e pass rapidly over this party of the story, which occupies full half of the first volume, not on account of any lack of interest in it, but because it is not so directly connected with our precise subject as are other portions of these volumes.

Aïr, or Asben, lies beyond the desert directly southward from Tripoli, forming a kind of midway region between the wastes of Sahara and the fertile country of Sudan. Its people, the Kel-owi, are Berbers, with laws and institutions settled by pre

scription, and a history which reaches back to their heroical and mythical times. They hold the faith of Islam-steadily but not fanatically—and seem to have long enjoyed a moderate share of civilization. As compared with the Bedouins, whom they resemble in many things, they are altogether a more elevated race. Agades, the capital of Aïr, lies somewhat to the westward of the route taken by the expedition ; but Dr. Barth and a portion of the attendants turned aside thither to pay their respects to the Sultan, and so secure his good-will.

At length (Friday, Oct. 4) the day arrived when I was to set out on my long-wished-for excursion to Agades; for although at that time I was not aware of the whole extent of interest attaching to that place, it had, nevertheless, been to me a point of the strongest attraction. For what can be more interesting than a considerable town, said to have been once as large as Tunis, situated in the midst of lawless tribes, on the borders of the desert, and of the fertile tracts of an almost unknown continent, established there from ancient times, and protected as a place of rendezvous and commerce between nations of the most different character, and having the most various wants. It is by mere accident that this town has not attracted as much interest in Europe as her sister town, Timbuktu.— Vol. i, p. 299.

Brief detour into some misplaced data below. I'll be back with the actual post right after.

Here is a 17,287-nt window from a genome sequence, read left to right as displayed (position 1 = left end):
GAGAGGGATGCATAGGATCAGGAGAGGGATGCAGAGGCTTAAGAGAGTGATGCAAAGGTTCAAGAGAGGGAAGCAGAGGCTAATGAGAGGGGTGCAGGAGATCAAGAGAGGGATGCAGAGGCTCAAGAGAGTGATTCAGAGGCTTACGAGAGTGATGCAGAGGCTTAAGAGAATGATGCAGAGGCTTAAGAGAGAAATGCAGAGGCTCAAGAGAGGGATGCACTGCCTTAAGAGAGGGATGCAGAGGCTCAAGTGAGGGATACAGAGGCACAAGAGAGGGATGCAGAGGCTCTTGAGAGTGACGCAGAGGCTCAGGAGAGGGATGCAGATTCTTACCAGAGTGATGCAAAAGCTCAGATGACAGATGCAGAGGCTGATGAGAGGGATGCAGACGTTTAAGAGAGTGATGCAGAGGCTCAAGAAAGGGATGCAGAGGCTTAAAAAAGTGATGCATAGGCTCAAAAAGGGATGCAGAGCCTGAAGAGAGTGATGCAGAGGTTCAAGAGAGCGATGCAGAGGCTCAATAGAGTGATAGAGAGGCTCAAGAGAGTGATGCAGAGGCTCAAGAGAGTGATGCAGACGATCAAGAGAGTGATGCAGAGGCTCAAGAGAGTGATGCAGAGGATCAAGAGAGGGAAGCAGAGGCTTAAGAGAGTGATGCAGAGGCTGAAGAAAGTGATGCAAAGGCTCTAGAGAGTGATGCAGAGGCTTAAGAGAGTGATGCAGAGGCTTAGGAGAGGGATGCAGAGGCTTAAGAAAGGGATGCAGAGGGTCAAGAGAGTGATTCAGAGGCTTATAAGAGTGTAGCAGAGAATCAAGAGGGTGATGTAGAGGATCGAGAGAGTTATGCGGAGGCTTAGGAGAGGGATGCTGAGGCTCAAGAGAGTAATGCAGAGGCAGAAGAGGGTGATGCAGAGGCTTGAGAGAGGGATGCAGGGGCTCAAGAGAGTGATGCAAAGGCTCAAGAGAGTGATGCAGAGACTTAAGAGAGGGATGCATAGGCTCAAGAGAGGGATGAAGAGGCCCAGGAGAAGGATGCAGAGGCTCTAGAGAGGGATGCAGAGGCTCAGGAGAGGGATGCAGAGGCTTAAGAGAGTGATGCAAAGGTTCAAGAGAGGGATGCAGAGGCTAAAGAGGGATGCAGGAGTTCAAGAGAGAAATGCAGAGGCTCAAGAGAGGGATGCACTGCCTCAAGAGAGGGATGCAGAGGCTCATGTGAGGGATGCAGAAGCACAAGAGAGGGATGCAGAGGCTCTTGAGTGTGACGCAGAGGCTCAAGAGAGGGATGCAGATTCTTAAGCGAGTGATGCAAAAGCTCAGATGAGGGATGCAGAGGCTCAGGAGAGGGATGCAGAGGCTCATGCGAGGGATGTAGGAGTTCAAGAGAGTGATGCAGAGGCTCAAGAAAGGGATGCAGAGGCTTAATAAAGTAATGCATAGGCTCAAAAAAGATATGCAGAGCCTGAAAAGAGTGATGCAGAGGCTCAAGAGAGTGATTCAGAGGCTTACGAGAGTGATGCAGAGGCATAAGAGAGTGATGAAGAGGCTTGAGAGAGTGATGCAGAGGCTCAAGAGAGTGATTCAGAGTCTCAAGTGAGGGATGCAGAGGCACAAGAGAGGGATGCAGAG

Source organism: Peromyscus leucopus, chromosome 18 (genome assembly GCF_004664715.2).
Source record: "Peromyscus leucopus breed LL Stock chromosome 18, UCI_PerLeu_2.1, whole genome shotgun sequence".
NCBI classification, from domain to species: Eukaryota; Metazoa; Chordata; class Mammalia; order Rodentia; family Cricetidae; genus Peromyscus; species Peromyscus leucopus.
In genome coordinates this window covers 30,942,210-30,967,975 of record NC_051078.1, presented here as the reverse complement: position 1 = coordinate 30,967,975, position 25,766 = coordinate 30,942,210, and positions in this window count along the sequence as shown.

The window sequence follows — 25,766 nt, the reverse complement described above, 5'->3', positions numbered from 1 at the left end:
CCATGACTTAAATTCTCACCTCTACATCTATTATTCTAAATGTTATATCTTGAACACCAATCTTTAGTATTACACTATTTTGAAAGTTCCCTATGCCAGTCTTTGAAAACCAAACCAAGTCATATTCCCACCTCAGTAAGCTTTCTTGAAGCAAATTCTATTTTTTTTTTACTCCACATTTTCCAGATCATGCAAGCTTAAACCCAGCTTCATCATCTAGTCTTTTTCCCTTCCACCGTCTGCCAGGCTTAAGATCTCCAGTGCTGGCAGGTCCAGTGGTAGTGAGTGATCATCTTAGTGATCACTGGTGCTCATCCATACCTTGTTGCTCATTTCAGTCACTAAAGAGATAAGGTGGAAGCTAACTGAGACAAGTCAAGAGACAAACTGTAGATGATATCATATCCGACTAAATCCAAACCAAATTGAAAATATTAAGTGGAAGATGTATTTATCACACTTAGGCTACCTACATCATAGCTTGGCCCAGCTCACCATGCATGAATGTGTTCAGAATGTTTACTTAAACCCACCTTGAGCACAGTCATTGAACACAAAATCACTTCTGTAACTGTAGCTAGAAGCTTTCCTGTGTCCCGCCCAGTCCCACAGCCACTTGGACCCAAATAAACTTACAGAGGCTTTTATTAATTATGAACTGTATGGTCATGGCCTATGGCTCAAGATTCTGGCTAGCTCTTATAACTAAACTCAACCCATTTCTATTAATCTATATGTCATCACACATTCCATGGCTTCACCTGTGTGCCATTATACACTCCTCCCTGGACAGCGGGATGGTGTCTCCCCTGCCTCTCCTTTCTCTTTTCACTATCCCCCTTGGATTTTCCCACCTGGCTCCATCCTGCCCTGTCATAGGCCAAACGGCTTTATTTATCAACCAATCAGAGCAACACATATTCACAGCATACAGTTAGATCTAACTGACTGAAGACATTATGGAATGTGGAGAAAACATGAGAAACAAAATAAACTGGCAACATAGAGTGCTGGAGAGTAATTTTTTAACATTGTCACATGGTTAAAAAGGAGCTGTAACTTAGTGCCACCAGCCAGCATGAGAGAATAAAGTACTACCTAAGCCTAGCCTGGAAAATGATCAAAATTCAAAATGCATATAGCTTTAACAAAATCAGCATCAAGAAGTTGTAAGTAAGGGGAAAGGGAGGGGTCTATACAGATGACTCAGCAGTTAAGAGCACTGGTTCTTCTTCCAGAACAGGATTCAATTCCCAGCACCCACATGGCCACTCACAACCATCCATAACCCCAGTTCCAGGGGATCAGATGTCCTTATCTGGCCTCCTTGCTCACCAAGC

A six days' journey, made with a small caravan of native traders, brought him to the royal city, and the next day he was presented to the “Sultan,” Abd-el-Kader, who had but lately been called to that dignity by something akin to a popular election, and was just then to be formally installed. The city presented rather a neat appearance, and though greatly declined from its former magnificence, it was still a considerable place. Three hundred years ago its circuit was more than three miles, and its population 50,000; but now it was estimated to contain no more than 7,000.

The expedition after he had rejoined it proceeded over the semi-desert table-land of the Kel-owi toward Kano, the capital of a chief province of the great empire of Bornu. Before reaching that place the three Europeans separated—Mr. Richardson turning eastward toward Zinder, and Mr. Overweg, soon after, to the westward, to Tasawa, intending also to visit Gober and Maradi. They were now upon the neutral territory between the Berbers of Aïr and the semi-pagan, negroid races of Bornu, where, in the absence of all authority, violence and rapine are unchecked, except by the power of self-defense. They, however, passed over it unmolested. This too is the transition region between the elevated plateau of the desert and the fertile negro kingdom. Though within the tropics, on the morning of the 20th of January, 1850, the thermometer stood at 48°, and even to Europeans the cold was most uncomfortable; yet in the course of the day palm-trees were seen, and soon after other clear indications that they had reached a warmer climate as well as a more fertile soil were met with. On that day a salt caravan from Bilma, the country eastward of Aïr, was met, guarded by a strong military escort to protect it from robbers; and to this our travelers united their little caravan, proceeding first to Kàtsena, and afterward to Kano. Respecting this salt trade, which is the principal traffic in all the country to the north and west of Tsad, we have the follow ing statistics :